As economies of scale transform an experimental invention into a mainstream commodity, a few decades of societal adjustment typically follow. Something that begins as a luxury good eventually evolves into a new necessity of modern life. Shortly thereafter, a slew of different upgrades, add-ons, and maintenance needs eventually create a hierarchy of buyers. A product that was once invented for practical needs regains its identity as a status symbol when different models at different prices enter the market.
This is the current state of laptops, tablets, and mobile phones. It is also where the U.S. auto industry was just a few decades ago. The automobile was once a mere plaything for the ultra-rich until Henry Ford’s assembly line made it available to the average consumer. But Ford’s dominance of the auto industry was short-lived. Although Ford had been first to mass produce a car, it was General Motors who was first to offer yearly models, an aesthetically motivated line of car bodies and certain models designed for fun over efficiency.
The peak of excessive and inefficient car models in the 1960’s was also unsurprisingly the age of big roadsters, muscle cars, and the business model for what would be SUVs. The formula is simple. When an industry has as much dominance as Silicon Valley has over personal devices, or as Detroit once had over cars, cheapening parts and greater competition pushes the selling point on the item ever-closer towards social status or marketed image, something far less replicable than mere technology.
Apple, for example, holds their market share against copycat devices to a great degree because of their investment in coordinated aesthetic choices, such as offering different colors, cases and sizes for their devices. Industrial designers, although not the founders of Apple, are a big part of what maintains their image today due to their ability to craft a marketable body around otherwise fairly boring looking hardware. Conversely, the rise of General Motors coincided with the rise in their company of Harley J. Earl, an industrial designer from Hollywood who pioneered clay modeling and freeform sketching as a means of making car bodies that would be aesthetically pleasing.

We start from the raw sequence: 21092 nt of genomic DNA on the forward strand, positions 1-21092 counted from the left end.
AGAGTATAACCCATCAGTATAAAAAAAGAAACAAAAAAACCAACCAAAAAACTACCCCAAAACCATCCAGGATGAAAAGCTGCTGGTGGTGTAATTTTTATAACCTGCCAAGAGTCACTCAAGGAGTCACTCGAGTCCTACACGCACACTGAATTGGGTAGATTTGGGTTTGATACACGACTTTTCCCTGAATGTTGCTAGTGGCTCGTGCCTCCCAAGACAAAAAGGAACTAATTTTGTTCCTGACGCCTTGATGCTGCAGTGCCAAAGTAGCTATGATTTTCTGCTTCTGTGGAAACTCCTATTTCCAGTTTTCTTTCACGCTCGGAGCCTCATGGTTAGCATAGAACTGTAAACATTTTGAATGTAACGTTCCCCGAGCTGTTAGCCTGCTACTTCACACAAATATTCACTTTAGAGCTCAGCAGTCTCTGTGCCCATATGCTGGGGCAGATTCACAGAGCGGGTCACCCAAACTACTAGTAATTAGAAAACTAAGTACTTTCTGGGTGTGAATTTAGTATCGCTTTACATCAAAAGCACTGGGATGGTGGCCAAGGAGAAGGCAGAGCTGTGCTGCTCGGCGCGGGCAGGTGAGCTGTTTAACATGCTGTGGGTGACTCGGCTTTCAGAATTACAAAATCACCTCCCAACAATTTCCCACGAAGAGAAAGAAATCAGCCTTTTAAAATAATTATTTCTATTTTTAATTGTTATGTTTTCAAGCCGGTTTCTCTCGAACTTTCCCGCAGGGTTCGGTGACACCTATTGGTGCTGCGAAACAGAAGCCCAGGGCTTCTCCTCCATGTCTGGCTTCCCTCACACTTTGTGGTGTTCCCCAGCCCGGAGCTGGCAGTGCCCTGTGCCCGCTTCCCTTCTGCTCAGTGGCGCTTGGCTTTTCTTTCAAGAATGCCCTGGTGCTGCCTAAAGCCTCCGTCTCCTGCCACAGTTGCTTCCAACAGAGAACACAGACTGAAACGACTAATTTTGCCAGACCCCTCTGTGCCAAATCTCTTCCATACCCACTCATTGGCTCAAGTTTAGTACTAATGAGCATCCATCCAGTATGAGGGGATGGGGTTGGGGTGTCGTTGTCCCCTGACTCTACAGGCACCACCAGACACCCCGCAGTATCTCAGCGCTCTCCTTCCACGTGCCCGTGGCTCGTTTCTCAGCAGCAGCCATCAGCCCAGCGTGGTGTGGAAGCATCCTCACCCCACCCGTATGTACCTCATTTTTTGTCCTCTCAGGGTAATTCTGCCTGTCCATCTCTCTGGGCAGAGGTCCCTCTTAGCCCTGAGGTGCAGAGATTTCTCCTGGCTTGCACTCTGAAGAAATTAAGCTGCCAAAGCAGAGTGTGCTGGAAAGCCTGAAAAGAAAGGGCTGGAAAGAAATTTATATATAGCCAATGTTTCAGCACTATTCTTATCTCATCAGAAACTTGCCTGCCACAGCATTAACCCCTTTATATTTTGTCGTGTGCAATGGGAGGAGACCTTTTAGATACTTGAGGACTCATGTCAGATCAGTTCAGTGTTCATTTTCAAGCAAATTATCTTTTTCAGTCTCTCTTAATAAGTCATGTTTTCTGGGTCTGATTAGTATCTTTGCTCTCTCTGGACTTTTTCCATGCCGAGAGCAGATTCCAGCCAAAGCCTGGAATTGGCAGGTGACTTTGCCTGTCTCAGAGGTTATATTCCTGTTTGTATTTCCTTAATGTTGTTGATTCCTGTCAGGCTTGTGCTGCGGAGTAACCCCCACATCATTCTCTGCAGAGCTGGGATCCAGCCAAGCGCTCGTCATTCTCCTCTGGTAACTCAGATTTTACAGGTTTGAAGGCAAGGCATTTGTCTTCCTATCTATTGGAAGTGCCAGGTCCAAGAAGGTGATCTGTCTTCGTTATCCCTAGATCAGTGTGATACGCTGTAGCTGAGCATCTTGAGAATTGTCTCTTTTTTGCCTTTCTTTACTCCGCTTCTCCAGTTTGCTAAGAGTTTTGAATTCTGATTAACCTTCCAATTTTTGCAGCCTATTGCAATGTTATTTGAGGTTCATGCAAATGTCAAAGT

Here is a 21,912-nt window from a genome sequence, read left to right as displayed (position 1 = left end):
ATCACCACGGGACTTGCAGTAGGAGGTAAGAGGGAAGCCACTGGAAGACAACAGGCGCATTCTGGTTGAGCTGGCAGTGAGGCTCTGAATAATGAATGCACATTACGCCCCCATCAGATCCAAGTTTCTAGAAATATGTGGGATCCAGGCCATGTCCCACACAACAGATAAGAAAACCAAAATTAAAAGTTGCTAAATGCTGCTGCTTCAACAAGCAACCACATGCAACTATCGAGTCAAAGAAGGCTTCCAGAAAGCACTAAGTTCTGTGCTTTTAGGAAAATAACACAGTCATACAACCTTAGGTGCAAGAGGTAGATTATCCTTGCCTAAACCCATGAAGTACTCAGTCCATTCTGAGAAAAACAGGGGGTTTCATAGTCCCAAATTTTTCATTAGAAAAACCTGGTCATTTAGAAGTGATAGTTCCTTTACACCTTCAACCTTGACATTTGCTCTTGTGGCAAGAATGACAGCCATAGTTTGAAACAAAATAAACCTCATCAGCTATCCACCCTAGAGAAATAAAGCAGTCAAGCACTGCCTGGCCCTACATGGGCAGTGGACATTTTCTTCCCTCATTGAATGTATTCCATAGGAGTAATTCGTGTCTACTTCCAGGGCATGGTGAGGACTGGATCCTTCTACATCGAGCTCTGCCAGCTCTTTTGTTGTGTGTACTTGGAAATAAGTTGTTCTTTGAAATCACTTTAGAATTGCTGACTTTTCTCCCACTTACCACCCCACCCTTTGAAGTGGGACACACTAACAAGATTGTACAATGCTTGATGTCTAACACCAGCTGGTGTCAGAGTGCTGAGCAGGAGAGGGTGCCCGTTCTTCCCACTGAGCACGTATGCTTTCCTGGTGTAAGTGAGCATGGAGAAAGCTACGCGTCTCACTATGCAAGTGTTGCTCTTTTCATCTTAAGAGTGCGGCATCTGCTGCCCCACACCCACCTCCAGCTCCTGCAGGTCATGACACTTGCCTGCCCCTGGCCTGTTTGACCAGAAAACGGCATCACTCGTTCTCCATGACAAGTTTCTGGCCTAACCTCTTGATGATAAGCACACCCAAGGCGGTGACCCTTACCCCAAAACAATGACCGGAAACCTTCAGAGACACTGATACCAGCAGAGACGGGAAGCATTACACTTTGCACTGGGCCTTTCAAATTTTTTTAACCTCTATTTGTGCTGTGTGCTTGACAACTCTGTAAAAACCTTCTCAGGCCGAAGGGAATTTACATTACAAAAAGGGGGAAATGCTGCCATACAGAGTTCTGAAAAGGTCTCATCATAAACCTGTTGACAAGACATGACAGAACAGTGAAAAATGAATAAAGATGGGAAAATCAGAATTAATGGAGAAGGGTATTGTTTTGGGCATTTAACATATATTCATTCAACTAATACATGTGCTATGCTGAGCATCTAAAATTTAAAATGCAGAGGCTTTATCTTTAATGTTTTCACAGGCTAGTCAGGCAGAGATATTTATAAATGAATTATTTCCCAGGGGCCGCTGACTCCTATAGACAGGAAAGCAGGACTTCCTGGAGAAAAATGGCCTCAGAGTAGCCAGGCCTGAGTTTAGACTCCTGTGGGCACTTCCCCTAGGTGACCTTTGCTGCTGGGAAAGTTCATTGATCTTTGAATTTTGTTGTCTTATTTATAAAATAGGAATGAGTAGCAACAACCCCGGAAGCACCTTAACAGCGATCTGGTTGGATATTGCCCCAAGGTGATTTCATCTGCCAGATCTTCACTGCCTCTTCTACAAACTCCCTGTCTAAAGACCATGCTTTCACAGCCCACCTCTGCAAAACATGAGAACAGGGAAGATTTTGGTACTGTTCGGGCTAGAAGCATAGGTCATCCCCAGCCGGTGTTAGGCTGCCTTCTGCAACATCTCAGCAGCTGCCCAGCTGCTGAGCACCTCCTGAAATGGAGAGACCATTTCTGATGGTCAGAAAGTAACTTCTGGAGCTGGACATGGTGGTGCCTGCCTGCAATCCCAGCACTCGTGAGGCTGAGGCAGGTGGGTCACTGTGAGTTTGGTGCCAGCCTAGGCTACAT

But also like Ford and General Motors, tech companies such as Apple run the risk of eventually losing their economic dominance by overemphasizing the luxury-driven marketing principles that elevated them in the first place. The rapid decline of the U.S. auto industry was in large part a result of people’s disillusionment with cars as status symbols. The average person today buys a far smaller and infinitely more fuel-efficient car than they would have fifty years ago, or even ten. The shock value and newness of automotive technology has faded much of the glamor, and an interest in practicality has swiftly returned, accompanied by an often fervent anti-waste attitude. Status quickly disintegrates into superficiality. Or in the case of some factories in Detroit, literally disintegrates.
Such a thing has not yet happened to the tech giants of our time. People still line up for new Apple products and use their smart phones for just about everything. National dialogue has grown increasingly distressed about how people have become entrapped by these new devices, even as their popularity worldwide continues to grow.
But like the auto industry, status at the cost of waste is a looming problem. The amount of computing power in a standard MacBook pro is far more than your average college student needs to get on the Internet, engage with a word processor, and store some photos and music. Apps, from Instagram to Snapchat, only hold their consumer base for the length of one’s teenage years. But at least for now, that is the cost of maintaining coolness.
There may come a time when people are far less blown back by the newness of portable computing devices. Tech’s modern day glamor has already sustained some blows, such as Microsoft’s loss of market dominance. The late Roman Empire of tech, Microsoft’s eroded relevance is mainly owed to the decline of the personal computer, a device which like Ford’s Model T, failed to compete with cooler, more diversified alternatives.
The tech industry, just like the auto industry, reaps massive short-term profits from their ability to capitalize on the status and hype associated with their products. But when that hype eventually dries up, or at the very least changes focus, the companies that survive are the ones that don’t sacrifice too much efficiency in pursuit of status. Unless in a few decades time we want a national crisis where the federal government is concerned about bailing out oversized, “too big to fail” tech giants, it would be wise of businesses to resist relying upon coolness, and for all of us to keep in mind that, like every hot new product to enter the marketplace, we’ll eventually get over it.